People might not remember, but around this time last year there was a massive news story breaking involving Sony and this person who went by the handle of GeoHot (real name George Hotz). Long story short, George managed to hack the Sony system to give people direct root access to the system—something that basically means that it can emulate whatever the user wants. There was a lawsuit, some additional hacking to the network in protest, and it all ended up with George getting a great job at Facebook to try and make sure the same thing didn’t happen there.
Well just this week Mr. Hotz sat down with a large group of engineers to talk about what they could do to make Sony, their network, and future products even safer. Interestingly enough GeoHot has received enough notoriety since the lawsuit that this meeting alone warranted an interview with some rather important newspapers (namely The New York Post). Directly after this case broke Hotz was quoted repeatedly saying that he would be more than happy to go and work with Sony to try and prevent this kind of thing from happening, and as odd as that sounds that kind of thing is what ends up happening 9 times out of 10 with these kinds of events.
Source: The New Yorker (via gamezone)
The US Navy is paying big bucks to find out how to hack game consoles. How much? How about $177,237.50, to be exact. This is the payout the Navy is handing to a company called “Obscure Technologies”, in order to find a method to monitor several different kinds of game consoles.
The Navy claims they are doing this to find “sensitive” information that may be communicated using game consoles. They also claim that they will only do this overseas, because the current laws do not allow monitoring of “US persons.” Does the military really think that terrorists are using in game chat to plan attacks against America? Do terrorists even play video games? Either way, US tax dollars have already been spent on those questions.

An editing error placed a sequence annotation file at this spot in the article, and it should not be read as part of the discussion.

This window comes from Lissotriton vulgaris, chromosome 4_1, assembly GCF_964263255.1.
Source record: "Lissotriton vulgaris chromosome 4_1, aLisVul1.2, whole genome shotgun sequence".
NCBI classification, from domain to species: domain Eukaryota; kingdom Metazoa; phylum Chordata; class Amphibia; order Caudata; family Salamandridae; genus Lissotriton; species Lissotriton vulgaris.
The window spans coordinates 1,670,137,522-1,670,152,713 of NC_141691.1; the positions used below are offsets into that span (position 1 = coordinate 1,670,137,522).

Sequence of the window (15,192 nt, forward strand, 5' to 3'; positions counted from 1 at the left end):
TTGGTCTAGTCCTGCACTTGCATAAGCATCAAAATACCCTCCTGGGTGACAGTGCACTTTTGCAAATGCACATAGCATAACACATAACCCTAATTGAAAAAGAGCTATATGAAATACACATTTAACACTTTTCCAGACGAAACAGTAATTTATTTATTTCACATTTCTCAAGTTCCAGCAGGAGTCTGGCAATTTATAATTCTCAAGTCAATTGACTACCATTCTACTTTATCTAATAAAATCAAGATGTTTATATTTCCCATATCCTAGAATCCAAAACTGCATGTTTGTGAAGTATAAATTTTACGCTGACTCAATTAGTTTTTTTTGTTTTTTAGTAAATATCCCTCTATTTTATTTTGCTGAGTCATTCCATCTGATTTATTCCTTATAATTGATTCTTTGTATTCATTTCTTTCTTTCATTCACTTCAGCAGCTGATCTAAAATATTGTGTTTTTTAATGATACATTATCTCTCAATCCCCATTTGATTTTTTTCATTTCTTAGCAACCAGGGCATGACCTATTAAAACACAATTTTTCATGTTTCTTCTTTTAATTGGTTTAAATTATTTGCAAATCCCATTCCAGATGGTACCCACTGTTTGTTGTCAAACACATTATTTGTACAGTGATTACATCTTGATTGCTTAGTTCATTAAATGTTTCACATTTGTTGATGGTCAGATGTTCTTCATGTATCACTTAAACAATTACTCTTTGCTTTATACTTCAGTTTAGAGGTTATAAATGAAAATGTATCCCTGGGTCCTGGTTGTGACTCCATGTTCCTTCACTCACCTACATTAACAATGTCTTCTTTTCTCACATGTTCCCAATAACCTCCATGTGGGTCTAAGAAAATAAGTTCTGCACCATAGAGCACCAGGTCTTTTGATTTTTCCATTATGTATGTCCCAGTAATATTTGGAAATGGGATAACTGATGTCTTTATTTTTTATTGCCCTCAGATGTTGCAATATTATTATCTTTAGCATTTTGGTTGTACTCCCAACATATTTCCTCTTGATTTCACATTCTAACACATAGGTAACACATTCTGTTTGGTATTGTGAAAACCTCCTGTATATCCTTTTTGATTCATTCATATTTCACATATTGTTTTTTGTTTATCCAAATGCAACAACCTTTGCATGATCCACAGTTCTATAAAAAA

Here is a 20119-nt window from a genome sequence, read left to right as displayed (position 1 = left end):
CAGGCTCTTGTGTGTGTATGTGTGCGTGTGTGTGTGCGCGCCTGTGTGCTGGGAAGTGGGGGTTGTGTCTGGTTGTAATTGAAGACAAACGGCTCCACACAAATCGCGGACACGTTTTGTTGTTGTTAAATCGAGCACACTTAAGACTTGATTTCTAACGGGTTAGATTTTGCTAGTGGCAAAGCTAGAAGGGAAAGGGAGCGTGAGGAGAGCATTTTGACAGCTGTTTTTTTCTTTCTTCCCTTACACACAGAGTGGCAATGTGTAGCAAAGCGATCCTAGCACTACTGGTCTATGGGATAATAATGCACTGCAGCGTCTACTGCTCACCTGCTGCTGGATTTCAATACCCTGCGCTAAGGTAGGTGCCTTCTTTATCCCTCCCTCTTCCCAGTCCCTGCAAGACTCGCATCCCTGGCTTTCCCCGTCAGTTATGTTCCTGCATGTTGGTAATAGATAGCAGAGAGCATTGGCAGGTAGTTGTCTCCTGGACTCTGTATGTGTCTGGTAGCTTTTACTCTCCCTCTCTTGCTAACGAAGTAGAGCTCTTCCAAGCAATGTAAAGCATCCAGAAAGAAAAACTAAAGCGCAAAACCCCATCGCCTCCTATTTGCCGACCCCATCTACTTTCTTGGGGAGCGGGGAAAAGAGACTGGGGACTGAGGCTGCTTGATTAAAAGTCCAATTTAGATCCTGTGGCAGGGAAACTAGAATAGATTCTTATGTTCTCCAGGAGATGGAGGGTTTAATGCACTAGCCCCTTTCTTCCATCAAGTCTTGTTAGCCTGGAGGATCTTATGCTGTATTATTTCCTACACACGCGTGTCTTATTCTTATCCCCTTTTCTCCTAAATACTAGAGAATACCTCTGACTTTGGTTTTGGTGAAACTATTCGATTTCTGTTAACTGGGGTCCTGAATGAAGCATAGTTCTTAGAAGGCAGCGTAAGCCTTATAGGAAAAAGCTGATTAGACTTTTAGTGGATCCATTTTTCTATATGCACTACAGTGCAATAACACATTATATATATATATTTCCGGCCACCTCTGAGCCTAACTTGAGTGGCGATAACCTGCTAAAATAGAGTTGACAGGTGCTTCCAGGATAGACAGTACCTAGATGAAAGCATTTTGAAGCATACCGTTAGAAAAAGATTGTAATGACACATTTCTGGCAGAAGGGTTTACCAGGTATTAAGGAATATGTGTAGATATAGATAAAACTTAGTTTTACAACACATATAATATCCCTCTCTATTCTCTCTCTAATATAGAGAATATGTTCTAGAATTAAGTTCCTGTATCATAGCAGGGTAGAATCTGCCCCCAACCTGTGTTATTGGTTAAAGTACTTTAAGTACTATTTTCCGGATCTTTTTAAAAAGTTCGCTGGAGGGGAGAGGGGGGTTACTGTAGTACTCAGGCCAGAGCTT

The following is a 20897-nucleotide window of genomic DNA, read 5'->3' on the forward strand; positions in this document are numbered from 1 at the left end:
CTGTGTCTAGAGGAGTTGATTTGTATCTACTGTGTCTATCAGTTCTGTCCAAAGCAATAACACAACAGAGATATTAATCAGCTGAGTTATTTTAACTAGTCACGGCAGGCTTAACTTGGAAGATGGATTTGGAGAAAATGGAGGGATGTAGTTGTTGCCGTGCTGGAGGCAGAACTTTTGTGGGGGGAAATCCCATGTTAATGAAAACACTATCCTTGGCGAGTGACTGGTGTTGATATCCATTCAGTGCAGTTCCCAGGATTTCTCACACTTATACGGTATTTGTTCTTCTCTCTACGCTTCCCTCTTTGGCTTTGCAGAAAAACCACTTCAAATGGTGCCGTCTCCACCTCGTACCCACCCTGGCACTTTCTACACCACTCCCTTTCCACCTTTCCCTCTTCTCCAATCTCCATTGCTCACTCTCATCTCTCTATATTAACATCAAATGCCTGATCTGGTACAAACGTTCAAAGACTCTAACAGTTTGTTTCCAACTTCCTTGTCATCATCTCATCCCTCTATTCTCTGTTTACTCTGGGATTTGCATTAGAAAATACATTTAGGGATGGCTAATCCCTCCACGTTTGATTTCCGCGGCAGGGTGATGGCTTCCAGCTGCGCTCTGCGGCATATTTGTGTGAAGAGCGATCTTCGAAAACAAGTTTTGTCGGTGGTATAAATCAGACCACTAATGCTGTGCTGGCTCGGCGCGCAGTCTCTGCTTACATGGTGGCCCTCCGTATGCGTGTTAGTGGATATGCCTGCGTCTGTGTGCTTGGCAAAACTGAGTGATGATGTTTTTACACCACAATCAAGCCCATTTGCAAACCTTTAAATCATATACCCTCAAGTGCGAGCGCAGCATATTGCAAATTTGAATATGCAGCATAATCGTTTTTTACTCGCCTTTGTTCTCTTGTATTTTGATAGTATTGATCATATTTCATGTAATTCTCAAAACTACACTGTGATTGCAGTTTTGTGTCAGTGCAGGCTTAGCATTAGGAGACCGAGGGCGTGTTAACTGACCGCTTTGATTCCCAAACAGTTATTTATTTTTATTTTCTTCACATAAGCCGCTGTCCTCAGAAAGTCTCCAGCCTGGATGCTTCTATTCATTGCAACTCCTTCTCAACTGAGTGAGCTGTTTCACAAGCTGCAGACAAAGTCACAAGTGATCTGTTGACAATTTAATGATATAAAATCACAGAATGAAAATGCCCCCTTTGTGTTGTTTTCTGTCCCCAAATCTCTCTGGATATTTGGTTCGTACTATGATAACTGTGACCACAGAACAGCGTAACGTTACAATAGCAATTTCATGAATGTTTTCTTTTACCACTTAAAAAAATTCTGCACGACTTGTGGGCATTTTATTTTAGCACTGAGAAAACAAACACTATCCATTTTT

Good news for people looking into hacking into any system that there is, out of a ton of people polled over 5% of them all chose the same password. The best part of the entire experience, the erroneous code was simply Password1. Granted, it is easy to remember, is long enough to pass most filters, and has a capital letter and number. Thankfully the place I work for wouldn’t allow it simply because there is two of the same letter in it. I just want to know how not clever 5% of the population feel right now.
What I really want to know is who takes a survey that asks for your user password. I don’t know about most people out there, but almost everything that I have that even requires a password flat out says that tech support will never ask for the password to my account—giving it to someone who claims to be doing a “survey” just sounds like a straight up scam. All I need to do now is assemble a crack team of hackers and break into that company to gather the world’s largest supply of passwords and usernames.